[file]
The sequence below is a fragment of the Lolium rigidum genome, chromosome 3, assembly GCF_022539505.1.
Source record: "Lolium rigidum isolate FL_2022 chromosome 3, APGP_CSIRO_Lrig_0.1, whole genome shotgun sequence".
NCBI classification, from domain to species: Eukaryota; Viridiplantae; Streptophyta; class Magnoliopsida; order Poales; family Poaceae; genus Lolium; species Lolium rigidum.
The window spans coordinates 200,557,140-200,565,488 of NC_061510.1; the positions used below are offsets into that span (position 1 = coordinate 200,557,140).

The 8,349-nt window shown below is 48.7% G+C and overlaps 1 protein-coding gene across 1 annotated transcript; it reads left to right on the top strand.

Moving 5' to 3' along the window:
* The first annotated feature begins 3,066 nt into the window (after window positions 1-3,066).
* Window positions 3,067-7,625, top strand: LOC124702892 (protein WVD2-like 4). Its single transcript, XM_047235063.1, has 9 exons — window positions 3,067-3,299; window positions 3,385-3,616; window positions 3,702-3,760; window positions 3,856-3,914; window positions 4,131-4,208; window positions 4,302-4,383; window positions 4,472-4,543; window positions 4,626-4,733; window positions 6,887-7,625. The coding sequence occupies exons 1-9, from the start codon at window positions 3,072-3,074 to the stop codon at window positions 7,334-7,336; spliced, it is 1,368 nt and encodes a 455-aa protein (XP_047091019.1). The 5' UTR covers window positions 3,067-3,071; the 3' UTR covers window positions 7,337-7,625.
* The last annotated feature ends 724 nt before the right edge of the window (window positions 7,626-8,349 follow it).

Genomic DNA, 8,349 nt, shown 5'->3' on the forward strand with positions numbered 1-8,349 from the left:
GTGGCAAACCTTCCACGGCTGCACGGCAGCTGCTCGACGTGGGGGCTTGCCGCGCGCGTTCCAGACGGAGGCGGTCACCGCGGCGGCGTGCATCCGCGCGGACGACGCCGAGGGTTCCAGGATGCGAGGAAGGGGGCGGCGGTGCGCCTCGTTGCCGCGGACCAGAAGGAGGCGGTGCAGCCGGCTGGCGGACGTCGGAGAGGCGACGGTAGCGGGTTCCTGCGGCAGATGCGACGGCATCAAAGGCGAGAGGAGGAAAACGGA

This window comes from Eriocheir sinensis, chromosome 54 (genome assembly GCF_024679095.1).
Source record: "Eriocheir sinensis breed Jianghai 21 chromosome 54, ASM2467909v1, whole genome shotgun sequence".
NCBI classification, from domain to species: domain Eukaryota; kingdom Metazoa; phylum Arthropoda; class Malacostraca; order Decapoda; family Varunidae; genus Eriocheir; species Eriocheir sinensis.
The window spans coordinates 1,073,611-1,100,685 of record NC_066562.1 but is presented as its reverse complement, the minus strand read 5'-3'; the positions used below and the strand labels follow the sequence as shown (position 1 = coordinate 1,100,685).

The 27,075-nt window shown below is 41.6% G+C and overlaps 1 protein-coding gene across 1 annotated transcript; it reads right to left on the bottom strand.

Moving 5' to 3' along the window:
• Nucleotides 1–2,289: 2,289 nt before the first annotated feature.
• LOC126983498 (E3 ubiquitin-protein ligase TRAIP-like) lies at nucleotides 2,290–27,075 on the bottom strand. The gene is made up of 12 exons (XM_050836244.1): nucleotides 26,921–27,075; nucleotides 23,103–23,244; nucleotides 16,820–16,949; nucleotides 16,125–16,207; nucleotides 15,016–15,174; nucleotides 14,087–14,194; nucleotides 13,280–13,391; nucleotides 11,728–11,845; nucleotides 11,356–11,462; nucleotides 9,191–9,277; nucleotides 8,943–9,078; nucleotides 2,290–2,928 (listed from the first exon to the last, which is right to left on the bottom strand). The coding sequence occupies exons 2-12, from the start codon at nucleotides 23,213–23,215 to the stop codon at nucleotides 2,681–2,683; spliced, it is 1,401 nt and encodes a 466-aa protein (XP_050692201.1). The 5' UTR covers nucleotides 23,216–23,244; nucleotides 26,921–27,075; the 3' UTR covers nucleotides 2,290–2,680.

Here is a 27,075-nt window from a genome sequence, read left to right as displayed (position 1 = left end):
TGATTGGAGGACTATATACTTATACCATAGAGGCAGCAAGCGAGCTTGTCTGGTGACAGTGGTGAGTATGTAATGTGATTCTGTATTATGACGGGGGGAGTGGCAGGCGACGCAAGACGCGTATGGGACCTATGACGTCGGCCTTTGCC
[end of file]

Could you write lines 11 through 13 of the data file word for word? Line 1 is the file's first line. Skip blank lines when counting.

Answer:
GTGGCAAACCTTCCACGGCTGCACGGCAGCTGCTCGACGTGGGGGCTTGCCGCGCGCGTTCCAGACGGAGGCGGTCACCGCGGCGGCGTGCATCCGCGCGGACGACGCCGAGGGTTCCAGGATGCGAGGAAGGGGGCGGCGGTGCGCCTCGTTGCCGCGGACCAGAAGGAGGCGGTGCAGCCGGCTGGCGGACGTCGGAGAGGCGACGGTAGCGGGTTCCTGCGGCAGATGCGACGGCATCAAAGGCGAGAGGAGGAAAACGGA

This window comes from Eriocheir sinensis, chromosome 54 (genome assembly GCF_024679095.1).
Source record: "Eriocheir sinensis breed Jianghai 21 chromosome 54, ASM2467909v1, whole genome shotgun sequence".